health treatment)
– Educational Neglect (e.g., failure to educate a child or attend to special education
– Emotional Neglect (e.g., inattention to a child's emotional needs, failure to
provide psychological care, or permitting the child to abuse substances such as
alcohol or other drugs)
These situations do not always mean a child is neglected. Sometimes
cultural values, the standards of care in the community, and poverty may be
contributing factors, indicating the family is in need of assistance.
Poverty alone does not constitute neglect, however, when a family fails to
use information and resources, and the child's health or safety is at risk,
then child welfare intervention may be required.
WARNING! Some of the language contained in this video is offensive.
Video Vignette - Annie
• What types of abuse or neglect were presented in this clip?
– Emotional maltreatment – screaming at the dinner table, trying to force
Annie to eat, calling Annie a “bitch”)
– Physical abuse – a voice says, “You’re hurting her arm.”; Annie has cuts
on her forehead)
– Sexual abuse – at the end of the video, the father comes into Annie’s
bedroom and Annie says, “Not again, Daddy.”
• Does the mother’s failure to protect Annie constitute neglect?
Examples of Maltreated Children - Vignettes
• How do you think Annie’s experiences might affect her overall
development and ability to form attachments?
Unable to trust others, especially adults
Afraid to attach to foster parents because “attachment=abuse”
Problems in school (preoccupied with problems)
Fear of taking risks (low self-esteem)
• How do you think Annie’s experiences might affect her behaviors as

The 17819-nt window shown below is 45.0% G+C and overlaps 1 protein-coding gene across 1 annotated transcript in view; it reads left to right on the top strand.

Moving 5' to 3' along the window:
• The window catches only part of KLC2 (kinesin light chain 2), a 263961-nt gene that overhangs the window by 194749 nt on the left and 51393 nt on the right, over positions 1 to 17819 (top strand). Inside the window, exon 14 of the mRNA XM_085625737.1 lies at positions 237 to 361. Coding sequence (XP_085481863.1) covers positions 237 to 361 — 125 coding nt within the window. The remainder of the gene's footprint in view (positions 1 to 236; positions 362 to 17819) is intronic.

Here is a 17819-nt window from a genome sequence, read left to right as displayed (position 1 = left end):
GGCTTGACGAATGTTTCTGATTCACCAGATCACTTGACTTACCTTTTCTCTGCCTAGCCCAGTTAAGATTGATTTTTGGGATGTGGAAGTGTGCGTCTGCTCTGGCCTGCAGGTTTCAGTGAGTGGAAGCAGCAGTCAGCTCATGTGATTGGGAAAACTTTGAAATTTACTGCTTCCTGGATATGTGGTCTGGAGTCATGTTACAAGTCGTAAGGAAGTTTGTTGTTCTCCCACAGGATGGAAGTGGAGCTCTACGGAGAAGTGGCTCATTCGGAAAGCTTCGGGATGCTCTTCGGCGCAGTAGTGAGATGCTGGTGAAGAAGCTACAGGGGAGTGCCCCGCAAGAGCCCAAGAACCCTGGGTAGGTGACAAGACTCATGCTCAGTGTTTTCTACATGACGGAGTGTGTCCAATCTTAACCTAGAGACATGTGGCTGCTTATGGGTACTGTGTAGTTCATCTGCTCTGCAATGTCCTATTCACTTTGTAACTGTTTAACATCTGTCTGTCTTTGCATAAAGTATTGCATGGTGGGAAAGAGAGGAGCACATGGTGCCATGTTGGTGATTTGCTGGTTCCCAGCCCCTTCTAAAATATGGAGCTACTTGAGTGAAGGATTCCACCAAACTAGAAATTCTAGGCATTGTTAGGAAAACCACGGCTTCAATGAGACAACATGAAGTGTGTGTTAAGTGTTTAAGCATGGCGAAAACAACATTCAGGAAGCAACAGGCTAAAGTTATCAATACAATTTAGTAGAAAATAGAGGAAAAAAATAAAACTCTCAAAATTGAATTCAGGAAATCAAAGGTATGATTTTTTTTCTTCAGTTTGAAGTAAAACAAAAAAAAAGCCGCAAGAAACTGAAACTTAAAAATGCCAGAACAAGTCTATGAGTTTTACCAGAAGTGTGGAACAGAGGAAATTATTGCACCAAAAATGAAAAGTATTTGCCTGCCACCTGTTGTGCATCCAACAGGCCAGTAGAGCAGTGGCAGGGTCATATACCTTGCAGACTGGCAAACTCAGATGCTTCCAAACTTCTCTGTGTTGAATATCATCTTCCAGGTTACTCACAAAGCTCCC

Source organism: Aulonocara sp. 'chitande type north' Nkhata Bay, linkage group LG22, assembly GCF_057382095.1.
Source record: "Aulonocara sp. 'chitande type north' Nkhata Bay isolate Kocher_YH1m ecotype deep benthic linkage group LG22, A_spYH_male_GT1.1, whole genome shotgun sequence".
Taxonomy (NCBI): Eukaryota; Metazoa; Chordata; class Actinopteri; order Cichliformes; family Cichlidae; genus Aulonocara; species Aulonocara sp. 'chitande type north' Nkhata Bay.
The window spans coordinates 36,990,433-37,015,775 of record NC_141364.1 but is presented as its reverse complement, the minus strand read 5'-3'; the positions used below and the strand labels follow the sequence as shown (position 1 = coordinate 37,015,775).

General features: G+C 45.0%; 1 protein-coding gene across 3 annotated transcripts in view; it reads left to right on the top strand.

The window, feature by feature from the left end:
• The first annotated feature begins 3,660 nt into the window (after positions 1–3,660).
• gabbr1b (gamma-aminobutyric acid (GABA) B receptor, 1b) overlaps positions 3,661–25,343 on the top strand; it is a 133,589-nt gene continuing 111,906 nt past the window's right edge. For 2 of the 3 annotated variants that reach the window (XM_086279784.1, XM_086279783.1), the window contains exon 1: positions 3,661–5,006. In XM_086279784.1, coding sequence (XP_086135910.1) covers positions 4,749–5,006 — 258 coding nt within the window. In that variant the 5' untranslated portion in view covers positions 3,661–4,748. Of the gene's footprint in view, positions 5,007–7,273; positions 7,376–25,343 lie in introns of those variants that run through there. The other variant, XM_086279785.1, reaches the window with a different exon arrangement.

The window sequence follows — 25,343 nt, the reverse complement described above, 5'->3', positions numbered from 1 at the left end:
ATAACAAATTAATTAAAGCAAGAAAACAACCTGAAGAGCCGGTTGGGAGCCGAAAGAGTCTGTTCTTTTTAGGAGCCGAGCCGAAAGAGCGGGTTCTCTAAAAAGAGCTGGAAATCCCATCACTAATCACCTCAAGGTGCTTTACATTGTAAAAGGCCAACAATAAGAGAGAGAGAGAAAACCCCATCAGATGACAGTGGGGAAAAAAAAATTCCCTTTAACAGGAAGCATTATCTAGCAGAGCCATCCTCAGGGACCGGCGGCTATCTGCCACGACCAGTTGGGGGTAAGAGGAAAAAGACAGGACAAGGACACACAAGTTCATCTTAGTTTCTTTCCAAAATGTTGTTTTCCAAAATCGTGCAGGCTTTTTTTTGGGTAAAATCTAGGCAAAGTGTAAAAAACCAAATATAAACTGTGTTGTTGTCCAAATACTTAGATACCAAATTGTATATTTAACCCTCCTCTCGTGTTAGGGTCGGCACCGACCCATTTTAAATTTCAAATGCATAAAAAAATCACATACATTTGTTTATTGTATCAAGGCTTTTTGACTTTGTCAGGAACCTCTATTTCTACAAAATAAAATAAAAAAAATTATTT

she is placed in a foster home?
May be afraid to go to bed at night
May be afraid to eat meals with the family
May withdraw because she is ashamed of what has happened
May be angry and act out her anger on the family
May use inappropriate language that she has heard at home
May behave in a sexual manner beyond a normal child of her age
Impact of Abuse and Neglect on Attachment
• Child maltreatment can strongly affect a child’s ability to form
healthy attachments
• While children may survive in abusive or neglectful environments,
they do not thrive
• When thinking about a child’s attachment history, it is helpful to
consider a “continuum” that goes from less secure attachment to
more secure attachment
• It is important to understand that this describes a suggested
continuum of attachment and not specific diagnoses of attachment
Less Secure Attachment
More Secure Attachment
Unattached - Disorganized - Ambivalent - Anxious - Healthy Attachment
Impact of Abuse and Neglect on Attachment
• An unattached child is rare because most children will have formed
an attachment to someone in their lives.
• Insecure attachment in some children who do not know how to have